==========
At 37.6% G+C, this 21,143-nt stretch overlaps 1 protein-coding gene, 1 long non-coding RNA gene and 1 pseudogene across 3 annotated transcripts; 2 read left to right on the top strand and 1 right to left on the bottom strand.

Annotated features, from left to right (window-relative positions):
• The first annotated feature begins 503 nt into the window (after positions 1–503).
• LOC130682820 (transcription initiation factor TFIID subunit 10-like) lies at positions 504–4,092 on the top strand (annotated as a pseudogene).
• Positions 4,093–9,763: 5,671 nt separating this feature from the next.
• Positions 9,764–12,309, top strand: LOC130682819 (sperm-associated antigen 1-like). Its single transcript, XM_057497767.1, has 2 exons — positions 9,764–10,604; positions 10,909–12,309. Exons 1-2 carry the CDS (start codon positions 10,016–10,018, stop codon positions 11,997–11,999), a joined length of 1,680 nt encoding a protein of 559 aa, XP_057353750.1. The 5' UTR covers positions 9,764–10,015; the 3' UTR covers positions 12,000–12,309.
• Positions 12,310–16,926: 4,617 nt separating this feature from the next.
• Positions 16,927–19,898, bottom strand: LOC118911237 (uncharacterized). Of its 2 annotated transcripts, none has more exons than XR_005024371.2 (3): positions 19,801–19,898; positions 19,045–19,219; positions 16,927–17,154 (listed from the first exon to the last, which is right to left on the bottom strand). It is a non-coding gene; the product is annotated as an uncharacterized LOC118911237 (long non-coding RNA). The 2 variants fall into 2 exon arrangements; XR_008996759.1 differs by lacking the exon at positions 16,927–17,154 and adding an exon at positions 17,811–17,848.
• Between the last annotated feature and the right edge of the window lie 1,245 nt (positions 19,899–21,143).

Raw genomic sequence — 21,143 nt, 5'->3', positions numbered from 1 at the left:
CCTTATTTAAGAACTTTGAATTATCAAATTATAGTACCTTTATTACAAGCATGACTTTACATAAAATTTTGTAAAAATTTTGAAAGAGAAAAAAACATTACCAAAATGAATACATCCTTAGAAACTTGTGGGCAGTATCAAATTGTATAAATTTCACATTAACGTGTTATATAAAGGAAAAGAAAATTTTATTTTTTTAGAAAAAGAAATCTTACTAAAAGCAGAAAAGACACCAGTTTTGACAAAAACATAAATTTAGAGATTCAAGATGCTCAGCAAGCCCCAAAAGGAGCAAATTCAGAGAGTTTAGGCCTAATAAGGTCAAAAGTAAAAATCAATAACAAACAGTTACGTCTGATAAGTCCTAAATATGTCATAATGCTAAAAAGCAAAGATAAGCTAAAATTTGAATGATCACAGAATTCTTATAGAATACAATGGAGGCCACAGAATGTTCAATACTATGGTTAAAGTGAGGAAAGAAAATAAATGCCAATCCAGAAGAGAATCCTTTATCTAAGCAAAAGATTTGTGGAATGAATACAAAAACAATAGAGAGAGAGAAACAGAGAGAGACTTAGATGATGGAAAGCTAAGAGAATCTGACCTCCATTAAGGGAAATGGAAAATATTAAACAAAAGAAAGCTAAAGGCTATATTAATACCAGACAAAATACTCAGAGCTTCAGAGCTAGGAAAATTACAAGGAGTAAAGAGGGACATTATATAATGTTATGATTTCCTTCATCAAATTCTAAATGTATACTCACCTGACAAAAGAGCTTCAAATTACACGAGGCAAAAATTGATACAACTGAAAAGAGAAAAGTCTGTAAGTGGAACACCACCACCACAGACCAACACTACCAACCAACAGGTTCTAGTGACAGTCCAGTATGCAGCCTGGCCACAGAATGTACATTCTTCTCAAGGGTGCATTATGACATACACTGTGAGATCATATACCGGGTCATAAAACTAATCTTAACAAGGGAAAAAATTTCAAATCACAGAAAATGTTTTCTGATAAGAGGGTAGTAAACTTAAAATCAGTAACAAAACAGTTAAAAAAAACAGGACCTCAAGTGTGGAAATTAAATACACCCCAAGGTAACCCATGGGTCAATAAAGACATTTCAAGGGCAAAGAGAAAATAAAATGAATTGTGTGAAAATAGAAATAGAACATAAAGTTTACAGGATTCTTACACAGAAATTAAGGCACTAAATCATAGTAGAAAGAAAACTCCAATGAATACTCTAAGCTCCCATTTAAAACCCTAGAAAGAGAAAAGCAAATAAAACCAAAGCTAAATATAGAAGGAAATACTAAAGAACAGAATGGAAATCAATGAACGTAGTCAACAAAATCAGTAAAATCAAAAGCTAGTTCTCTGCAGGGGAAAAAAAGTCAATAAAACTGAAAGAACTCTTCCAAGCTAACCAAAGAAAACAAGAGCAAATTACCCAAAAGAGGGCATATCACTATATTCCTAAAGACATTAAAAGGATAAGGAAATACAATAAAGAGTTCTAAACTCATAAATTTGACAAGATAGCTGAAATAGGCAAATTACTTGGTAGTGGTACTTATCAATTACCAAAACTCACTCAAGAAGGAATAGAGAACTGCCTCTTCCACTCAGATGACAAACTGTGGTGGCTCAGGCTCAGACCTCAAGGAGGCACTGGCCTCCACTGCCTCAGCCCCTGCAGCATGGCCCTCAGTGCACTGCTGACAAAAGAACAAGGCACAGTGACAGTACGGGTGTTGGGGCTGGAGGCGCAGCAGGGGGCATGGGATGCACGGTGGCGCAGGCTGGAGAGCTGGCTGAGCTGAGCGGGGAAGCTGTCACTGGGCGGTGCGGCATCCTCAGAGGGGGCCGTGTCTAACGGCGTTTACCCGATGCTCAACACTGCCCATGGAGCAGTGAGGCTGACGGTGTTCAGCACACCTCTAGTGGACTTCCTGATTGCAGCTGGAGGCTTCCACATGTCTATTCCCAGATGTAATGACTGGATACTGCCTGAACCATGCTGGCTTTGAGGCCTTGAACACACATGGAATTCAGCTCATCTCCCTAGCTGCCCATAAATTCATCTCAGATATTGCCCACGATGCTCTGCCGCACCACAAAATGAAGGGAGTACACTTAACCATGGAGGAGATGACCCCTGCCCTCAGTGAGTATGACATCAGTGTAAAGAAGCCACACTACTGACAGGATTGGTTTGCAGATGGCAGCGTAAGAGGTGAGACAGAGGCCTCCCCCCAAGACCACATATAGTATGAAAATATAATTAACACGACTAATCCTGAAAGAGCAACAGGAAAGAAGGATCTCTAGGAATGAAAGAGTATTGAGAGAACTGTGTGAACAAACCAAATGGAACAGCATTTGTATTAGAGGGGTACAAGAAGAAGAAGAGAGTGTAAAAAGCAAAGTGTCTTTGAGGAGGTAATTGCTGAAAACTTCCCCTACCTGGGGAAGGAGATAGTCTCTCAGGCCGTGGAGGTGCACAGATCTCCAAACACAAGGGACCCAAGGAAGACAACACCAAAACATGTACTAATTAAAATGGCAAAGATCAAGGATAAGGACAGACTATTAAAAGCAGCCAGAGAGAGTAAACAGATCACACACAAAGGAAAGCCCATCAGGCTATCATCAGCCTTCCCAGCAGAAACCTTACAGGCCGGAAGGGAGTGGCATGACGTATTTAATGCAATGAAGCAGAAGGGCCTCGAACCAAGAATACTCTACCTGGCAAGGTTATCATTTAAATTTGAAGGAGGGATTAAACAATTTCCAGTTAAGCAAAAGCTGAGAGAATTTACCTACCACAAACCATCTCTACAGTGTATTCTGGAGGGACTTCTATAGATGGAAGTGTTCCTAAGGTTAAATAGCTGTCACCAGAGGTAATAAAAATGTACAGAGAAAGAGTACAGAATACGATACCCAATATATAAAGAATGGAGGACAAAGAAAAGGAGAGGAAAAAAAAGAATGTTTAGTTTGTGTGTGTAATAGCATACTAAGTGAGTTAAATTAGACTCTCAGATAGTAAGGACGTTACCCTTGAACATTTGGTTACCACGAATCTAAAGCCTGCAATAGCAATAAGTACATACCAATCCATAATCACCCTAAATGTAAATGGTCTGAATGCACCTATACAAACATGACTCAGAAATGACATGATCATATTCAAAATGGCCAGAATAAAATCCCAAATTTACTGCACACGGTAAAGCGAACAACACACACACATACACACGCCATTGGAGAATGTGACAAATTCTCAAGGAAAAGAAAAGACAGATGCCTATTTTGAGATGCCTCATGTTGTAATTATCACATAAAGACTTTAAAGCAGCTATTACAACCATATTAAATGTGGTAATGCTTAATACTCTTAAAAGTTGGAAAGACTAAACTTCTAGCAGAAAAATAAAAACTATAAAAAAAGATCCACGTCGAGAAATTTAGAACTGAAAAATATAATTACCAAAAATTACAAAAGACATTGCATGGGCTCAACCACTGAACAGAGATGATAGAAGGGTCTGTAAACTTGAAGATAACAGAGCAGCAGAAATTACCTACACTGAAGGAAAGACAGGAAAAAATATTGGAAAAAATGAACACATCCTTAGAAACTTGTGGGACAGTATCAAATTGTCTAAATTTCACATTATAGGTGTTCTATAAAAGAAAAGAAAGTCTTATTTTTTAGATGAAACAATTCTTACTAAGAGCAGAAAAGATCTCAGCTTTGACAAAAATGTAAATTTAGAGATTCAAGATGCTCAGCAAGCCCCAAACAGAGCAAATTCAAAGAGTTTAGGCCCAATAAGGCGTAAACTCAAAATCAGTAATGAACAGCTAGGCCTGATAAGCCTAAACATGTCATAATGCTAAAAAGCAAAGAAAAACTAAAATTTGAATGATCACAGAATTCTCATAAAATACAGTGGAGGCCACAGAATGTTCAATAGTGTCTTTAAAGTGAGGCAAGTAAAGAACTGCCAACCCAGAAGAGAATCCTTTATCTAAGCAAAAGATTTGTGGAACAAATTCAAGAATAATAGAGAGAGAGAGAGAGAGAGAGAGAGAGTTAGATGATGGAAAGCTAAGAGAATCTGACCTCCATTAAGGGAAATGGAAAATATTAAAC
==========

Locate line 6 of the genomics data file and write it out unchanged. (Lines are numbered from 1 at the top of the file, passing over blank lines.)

• Positions 9,764–12,309, top strand: LOC130682819 (sperm-associated antigen 1-like). Its single transcript, XM_057497767.1, has 2 exons — positions 9,764–10,604; positions 10,909–12,309. Exons 1-2 carry the CDS (start codon positions 10,016–10,018, stop codon positions 11,997–11,999), a joined length of 1,680 nt encoding a protein of 559 aa, XP_057353750.1. The 5' UTR covers positions 9,764–10,015; the 3' UTR covers positions 12,000–12,309.